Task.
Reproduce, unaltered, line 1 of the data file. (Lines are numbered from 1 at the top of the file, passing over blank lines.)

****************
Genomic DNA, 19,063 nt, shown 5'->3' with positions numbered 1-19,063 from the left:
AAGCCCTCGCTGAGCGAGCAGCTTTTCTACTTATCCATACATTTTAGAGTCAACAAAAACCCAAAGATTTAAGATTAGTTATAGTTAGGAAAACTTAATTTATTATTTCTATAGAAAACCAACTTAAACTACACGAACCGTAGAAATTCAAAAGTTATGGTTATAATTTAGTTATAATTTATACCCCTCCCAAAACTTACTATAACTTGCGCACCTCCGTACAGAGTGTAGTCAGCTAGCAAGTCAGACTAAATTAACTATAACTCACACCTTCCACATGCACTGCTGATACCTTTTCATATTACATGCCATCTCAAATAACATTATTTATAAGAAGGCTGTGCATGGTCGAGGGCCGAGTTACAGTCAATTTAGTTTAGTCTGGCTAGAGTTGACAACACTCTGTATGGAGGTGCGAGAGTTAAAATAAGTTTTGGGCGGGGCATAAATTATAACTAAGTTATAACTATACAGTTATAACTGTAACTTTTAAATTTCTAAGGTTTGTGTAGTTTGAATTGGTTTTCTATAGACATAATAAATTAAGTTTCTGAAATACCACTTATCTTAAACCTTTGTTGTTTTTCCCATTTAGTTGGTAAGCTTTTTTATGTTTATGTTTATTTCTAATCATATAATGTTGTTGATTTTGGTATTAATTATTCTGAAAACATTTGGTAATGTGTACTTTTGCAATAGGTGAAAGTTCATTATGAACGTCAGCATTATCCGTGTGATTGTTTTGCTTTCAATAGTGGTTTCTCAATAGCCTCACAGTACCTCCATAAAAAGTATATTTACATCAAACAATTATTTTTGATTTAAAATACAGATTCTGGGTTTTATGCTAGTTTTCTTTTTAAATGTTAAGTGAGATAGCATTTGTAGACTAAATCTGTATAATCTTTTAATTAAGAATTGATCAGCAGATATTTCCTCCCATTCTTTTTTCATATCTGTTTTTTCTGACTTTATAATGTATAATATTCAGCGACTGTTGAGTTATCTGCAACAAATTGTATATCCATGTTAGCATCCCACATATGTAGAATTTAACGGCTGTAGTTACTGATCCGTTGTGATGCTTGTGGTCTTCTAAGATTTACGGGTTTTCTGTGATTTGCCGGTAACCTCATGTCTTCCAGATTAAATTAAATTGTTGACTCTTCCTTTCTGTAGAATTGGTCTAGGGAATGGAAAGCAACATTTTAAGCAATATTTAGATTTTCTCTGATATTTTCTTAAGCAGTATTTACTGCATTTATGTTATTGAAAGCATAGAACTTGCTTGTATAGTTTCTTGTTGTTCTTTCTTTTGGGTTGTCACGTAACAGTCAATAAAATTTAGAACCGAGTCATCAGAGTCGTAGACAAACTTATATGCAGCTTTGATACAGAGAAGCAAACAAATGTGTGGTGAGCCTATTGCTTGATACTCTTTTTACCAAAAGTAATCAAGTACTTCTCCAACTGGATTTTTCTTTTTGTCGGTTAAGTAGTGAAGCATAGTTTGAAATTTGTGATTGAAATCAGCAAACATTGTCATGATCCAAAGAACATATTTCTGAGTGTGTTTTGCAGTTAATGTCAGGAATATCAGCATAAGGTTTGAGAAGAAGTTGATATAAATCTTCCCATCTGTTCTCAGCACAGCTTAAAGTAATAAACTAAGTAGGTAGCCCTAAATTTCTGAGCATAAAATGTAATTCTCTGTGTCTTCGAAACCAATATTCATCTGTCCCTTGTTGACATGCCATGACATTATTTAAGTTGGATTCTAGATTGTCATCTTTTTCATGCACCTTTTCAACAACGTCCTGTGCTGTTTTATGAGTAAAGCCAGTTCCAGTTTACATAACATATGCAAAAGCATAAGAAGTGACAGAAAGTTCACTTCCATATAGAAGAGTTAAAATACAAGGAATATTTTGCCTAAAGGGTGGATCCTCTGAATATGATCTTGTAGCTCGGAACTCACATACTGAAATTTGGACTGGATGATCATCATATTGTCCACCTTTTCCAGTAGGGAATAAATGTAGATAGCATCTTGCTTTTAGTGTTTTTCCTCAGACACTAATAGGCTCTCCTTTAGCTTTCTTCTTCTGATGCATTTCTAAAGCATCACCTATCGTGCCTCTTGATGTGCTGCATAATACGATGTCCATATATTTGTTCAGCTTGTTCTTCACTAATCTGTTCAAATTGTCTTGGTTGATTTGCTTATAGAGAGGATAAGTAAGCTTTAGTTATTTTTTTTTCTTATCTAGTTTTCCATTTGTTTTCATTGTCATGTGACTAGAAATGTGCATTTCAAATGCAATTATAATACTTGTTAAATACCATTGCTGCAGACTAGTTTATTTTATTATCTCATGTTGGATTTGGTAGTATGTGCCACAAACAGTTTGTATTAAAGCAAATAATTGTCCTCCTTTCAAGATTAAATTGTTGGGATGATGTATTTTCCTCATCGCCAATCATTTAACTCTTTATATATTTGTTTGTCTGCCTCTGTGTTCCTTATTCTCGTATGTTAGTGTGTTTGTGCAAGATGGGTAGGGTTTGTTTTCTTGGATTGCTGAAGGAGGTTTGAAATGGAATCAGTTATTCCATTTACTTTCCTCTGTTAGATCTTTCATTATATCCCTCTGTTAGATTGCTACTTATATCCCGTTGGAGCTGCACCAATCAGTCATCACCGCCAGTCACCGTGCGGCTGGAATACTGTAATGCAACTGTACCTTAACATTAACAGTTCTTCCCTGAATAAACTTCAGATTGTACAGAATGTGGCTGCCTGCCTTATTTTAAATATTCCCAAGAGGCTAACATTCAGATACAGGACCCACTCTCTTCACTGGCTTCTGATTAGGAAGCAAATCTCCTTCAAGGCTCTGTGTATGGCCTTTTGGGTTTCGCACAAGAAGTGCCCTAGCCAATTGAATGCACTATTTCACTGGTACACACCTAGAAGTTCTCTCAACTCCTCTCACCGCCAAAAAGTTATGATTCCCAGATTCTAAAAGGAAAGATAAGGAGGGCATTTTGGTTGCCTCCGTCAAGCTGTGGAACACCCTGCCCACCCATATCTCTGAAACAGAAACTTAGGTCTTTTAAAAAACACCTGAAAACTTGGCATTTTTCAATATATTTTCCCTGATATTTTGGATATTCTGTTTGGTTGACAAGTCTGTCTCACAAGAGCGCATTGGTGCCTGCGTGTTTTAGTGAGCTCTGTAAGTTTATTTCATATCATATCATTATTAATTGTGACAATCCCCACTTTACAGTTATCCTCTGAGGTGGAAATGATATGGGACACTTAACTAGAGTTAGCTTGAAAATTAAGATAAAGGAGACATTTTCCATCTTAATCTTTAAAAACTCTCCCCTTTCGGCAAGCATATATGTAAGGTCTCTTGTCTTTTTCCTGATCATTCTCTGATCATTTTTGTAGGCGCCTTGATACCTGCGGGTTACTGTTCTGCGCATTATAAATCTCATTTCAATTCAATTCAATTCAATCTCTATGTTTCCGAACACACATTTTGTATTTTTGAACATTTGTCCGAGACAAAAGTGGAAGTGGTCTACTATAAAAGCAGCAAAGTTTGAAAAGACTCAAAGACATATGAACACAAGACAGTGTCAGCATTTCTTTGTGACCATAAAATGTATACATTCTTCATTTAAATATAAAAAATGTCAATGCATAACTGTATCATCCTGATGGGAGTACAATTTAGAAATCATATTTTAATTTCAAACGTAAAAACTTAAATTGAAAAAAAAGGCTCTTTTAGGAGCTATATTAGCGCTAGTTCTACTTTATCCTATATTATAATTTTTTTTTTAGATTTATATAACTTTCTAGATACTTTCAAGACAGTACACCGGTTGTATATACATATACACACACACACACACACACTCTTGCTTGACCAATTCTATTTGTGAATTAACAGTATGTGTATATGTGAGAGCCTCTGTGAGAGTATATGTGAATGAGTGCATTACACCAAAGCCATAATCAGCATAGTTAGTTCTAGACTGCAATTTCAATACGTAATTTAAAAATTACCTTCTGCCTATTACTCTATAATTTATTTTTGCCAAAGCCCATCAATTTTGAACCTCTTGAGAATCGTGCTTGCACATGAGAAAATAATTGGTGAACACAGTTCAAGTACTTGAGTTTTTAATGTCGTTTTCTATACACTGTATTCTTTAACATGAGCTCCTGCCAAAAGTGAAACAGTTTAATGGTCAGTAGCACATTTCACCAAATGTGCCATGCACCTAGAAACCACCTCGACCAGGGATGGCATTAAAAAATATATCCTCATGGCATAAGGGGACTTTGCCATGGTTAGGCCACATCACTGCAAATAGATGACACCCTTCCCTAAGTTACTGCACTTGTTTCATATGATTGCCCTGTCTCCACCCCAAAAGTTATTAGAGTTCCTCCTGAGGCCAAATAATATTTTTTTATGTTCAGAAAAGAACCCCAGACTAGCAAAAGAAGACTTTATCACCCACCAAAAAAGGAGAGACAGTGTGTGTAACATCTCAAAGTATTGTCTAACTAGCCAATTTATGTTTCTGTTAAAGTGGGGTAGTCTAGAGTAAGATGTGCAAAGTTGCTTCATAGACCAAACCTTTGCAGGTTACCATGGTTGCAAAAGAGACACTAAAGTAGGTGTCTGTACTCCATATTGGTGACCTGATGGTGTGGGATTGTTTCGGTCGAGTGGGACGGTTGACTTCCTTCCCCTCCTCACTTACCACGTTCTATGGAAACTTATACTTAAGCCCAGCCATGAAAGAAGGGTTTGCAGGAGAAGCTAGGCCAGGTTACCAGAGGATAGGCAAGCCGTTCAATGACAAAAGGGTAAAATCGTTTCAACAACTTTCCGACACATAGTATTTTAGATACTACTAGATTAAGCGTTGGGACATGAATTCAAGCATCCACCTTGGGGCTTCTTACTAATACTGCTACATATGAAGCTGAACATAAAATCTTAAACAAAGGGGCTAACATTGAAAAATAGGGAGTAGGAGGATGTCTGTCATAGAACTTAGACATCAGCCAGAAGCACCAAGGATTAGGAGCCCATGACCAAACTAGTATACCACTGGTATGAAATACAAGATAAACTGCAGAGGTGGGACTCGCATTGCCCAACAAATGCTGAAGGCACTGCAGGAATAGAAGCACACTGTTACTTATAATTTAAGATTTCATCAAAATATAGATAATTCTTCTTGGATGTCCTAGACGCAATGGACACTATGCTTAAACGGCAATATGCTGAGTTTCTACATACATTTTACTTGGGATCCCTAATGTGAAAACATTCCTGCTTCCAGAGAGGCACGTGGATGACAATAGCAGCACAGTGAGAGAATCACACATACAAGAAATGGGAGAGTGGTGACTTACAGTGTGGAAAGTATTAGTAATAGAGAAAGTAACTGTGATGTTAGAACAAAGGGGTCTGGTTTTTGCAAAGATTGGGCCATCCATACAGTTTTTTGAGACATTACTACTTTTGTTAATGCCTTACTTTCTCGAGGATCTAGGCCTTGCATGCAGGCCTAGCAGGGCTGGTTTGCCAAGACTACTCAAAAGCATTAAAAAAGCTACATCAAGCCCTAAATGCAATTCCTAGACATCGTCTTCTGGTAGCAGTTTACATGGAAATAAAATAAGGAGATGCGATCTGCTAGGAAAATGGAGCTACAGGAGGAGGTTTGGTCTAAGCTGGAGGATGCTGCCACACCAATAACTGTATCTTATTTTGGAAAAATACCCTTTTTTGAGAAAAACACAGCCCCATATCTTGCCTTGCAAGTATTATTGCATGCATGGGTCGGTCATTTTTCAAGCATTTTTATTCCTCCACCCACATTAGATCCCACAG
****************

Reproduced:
Genomic DNA, 19,063 nt, shown 5'->3' with positions numbered 1-19,063 from the left: